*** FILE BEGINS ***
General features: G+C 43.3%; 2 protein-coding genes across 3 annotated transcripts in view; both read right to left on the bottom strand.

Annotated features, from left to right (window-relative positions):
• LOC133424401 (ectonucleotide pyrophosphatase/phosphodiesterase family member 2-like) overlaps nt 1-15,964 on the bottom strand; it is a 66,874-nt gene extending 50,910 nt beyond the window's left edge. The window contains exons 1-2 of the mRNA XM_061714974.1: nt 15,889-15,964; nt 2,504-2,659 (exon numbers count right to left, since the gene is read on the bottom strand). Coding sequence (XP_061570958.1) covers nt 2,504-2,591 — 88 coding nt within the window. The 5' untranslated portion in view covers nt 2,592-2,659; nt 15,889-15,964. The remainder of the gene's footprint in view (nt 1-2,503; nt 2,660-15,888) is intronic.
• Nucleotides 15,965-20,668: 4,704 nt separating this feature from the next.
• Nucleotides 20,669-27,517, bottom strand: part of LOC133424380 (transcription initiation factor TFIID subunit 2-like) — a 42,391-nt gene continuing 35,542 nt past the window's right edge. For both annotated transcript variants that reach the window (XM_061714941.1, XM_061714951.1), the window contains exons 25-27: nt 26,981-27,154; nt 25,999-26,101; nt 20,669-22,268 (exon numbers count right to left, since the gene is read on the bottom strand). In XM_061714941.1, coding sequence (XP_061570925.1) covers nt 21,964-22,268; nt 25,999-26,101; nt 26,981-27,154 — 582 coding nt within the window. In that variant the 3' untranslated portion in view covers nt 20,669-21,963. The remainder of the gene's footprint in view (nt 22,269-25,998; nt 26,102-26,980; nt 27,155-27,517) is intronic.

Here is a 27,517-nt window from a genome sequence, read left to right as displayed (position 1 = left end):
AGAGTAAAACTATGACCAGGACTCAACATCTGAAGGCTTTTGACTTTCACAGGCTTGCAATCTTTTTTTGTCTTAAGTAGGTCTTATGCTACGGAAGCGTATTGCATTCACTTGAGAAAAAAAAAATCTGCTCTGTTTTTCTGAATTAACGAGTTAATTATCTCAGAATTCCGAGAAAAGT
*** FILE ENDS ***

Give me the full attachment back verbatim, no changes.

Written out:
General features: G+C 43.3%; 2 protein-coding genes across 3 annotated transcripts in view; both read right to left on the bottom strand.

Annotated features, from left to right (window-relative positions):
• LOC133424401 (ectonucleotide pyrophosphatase/phosphodiesterase family member 2-like) overlaps nt 1-15,964 on the bottom strand; it is a 66,874-nt gene extending 50,910 nt beyond the window's left edge. The window contains exons 1-2 of the mRNA XM_061714974.1: nt 15,889-15,964; nt 2,504-2,659 (exon numbers count right to left, since the gene is read on the bottom strand). Coding sequence (XP_061570958.1) covers nt 2,504-2,591 — 88 coding nt within the window. The 5' untranslated portion in view covers nt 2,592-2,659; nt 15,889-15,964. The remainder of the gene's footprint in view (nt 1-2,503; nt 2,660-15,888) is intronic.
• Nucleotides 15,965-20,668: 4,704 nt separating this feature from the next.
• Nucleotides 20,669-27,517, bottom strand: part of LOC133424380 (transcription initiation factor TFIID subunit 2-like) — a 42,391-nt gene continuing 35,542 nt past the window's right edge. For both annotated transcript variants that reach the window (XM_061714941.1, XM_061714951.1), the window contains exons 25-27: nt 26,981-27,154; nt 25,999-26,101; nt 20,669-22,268 (exon numbers count right to left, since the gene is read on the bottom strand). In XM_061714941.1, coding sequence (XP_061570925.1) covers nt 21,964-22,268; nt 25,999-26,101; nt 26,981-27,154 — 582 coding nt within the window. In that variant the 3' untranslated portion in view covers nt 20,669-21,963. The remainder of the gene's footprint in view (nt 22,269-25,998; nt 26,102-26,980; nt 27,155-27,517) is intronic.

Here is a 27,517-nt window from a genome sequence, read left to right as displayed (position 1 = left end):
AGAGTAAAACTATGACCAGGACTCAACATCTGAAGGCTTTTGACTTTCACAGGCTTGCAATCTTTTTTTGTCTTAAGTAGGTCTTATGCTACGGAAGCGTATTGCATTCACTTGAGAAAAAAAAAATCTGCTCTGTTTTTCTGAATTAACGAGTTAATTATCTCAGAATTCCGAGAAAAGT